The Real Reason People Are Taking A Livestock Drug To Treat COVID-19

The Mississippi State Department of Health released an alert to all healthcare workers in the state on August 20, 2021, reporting an increase in calls to the Mississippi Poison Control Center due to people taking medication meant for livestock. About 70% of recent calls to the poison control center have been about people who have ingested the drug ivermectin in a formulation specifically made for animals. Approximately 85% of people calling about taking this drug reported mild symptoms, but one person was told to seek medical attention because of the amount they took. 

The statement, released by state epidemiologist Paul Byers, notes that ivermectin has approved uses for both people and livestock. Still, no one should be taking it unless it's prescribed by a doctor. Even more importantly, medications that have been formulated for livestock contain higher concentrations of the drug and can be toxic to humans. The FDA also tweeted out a consumer update about this issue, saying, "You are not a horse. You are not a cow. Seriously, ya'll. Stop it." But why is anybody taking this drug in the first place?

What is Ivermectin?

According to The Washington Post, ivermectin is typically used as a deworming medicine for livestock like horses and cows. It can be used to treat parasitic worms in humans as well, and is also sometimes prescribed topically to treat head lice or rosacea (per the FDA). It is not approved to either prevent or treat COVID-19. However, The Washington Post reports that anecdotal reports and false claims on social media prompted a surge of people taking ivermectin, believing it to be a COVID cure. Many of these people have been acquiring formulations meant for animals from livestock supply centers (per Mississippi State Department of Health).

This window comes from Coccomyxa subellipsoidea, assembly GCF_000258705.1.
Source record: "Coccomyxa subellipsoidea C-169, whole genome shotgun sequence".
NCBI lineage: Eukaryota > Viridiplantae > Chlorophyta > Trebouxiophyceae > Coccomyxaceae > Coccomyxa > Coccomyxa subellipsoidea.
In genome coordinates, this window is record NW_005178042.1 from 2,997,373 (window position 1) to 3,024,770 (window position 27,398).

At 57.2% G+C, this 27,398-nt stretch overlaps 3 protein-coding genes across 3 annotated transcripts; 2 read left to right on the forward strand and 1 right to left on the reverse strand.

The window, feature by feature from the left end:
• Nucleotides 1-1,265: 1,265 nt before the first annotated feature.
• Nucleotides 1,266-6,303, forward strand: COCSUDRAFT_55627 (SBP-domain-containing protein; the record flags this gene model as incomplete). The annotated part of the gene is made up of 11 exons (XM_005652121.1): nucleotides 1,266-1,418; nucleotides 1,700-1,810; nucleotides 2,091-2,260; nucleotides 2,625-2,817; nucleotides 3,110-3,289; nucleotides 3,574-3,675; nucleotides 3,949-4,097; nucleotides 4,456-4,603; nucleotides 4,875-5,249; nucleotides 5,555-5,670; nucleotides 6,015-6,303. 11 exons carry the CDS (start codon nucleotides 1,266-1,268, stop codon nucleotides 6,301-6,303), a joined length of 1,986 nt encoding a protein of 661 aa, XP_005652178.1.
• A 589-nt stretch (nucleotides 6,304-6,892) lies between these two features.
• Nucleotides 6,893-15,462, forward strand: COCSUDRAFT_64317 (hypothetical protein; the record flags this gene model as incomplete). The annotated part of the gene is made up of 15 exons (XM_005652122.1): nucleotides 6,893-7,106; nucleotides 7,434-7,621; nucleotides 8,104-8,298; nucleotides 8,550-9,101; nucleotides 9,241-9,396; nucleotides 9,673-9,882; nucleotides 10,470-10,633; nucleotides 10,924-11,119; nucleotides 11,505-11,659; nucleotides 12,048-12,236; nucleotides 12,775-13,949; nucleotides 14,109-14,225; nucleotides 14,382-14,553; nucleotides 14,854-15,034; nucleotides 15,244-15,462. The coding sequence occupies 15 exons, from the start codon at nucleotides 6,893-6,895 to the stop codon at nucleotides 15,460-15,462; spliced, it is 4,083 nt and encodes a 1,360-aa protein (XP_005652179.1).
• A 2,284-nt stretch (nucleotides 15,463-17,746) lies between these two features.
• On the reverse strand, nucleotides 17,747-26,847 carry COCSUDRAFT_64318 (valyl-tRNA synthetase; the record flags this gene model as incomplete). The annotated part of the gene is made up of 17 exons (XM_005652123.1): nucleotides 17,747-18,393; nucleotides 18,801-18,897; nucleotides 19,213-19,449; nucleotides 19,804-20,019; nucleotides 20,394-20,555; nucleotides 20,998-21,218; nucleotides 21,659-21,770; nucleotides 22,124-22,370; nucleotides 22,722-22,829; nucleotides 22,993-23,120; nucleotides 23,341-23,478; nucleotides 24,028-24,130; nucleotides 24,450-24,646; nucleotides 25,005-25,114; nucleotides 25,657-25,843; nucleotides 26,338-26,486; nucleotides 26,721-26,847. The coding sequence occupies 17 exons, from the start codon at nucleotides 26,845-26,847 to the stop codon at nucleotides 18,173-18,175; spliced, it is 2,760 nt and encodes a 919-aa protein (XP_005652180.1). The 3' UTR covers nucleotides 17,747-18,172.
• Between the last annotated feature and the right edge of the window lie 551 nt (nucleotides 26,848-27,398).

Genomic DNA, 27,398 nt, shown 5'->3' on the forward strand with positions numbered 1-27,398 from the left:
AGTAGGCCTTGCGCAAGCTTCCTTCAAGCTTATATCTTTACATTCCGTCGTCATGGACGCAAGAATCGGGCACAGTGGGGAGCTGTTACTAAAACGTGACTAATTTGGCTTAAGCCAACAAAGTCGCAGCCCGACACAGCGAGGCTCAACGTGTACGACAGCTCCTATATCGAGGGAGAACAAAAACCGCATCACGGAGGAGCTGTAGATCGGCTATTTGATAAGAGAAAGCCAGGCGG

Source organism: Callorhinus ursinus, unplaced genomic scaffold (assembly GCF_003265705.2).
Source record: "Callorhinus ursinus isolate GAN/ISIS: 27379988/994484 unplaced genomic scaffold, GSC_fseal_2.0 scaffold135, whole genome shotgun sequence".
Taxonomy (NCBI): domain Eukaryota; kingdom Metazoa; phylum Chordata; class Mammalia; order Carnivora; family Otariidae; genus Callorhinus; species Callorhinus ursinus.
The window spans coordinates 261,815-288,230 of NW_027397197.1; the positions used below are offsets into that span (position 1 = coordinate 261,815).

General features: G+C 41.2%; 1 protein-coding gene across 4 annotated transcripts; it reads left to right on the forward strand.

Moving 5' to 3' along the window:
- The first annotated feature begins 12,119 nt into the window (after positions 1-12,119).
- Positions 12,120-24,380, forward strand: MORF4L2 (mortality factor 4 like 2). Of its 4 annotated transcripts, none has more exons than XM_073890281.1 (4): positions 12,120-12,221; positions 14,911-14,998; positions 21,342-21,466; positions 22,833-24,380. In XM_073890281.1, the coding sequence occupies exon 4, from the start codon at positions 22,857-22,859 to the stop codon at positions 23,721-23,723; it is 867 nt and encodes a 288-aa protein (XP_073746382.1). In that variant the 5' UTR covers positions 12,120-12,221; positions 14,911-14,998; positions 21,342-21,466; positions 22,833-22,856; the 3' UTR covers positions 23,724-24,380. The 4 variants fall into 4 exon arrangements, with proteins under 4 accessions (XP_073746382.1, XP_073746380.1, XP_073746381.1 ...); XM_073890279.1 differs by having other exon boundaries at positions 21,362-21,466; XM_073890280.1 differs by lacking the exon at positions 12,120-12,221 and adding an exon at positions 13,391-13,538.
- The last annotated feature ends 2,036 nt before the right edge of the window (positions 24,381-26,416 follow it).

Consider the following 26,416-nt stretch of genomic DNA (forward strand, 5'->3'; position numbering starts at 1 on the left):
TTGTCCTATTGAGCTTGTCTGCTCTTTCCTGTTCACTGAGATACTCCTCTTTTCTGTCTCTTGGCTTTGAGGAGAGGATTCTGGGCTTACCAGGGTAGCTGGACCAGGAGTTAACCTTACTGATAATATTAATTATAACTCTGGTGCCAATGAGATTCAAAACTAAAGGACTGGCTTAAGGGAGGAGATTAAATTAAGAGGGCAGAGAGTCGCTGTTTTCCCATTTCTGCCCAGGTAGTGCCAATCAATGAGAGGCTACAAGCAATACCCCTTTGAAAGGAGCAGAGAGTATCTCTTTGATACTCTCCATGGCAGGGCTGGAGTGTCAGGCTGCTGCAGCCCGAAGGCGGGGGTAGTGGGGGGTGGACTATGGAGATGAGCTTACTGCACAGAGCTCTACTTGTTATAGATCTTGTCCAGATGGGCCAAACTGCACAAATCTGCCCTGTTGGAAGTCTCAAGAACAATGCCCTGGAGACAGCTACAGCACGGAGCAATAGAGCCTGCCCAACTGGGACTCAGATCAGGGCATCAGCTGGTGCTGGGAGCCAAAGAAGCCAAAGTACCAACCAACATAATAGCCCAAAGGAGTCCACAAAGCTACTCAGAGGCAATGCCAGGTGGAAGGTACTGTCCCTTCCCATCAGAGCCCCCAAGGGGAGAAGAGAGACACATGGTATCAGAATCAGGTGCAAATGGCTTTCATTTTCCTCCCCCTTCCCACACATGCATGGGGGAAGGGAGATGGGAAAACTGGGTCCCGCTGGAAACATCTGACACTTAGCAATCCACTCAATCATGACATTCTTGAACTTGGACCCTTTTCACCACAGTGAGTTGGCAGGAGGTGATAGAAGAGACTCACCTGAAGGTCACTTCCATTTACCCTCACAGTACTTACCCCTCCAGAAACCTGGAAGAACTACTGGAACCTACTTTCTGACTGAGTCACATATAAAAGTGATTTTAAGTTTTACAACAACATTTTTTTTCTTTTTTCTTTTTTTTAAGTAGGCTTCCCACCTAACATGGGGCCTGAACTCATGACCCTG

The Mississippi State Department of Health is asking health care workers to watch out for specific symptoms in patients who are ill because of ivermectin ingestion — whether it's prescribed or a livestock formulation — and report it to the Mississippi Poison Control Center. Symptoms of ivermectin poisoning include stomach pain, nausea, vomiting, rash, neurological disorder, and "potentially severe hepatitis requiring hospitalization." In addition to the danger of possible ivermectin poisoning, the FDA points out that these drugs may also contain inactive ingredients that could pose a risk to humans. 

The Centers for Disease Control and Prevention (CDC) advises that the best way to protect against COVID-19 is by getting one of the vaccines. Pfizer's COVID-19 vaccine is the first COVID vaccine to receive full FDA approval as of August 23, 2021.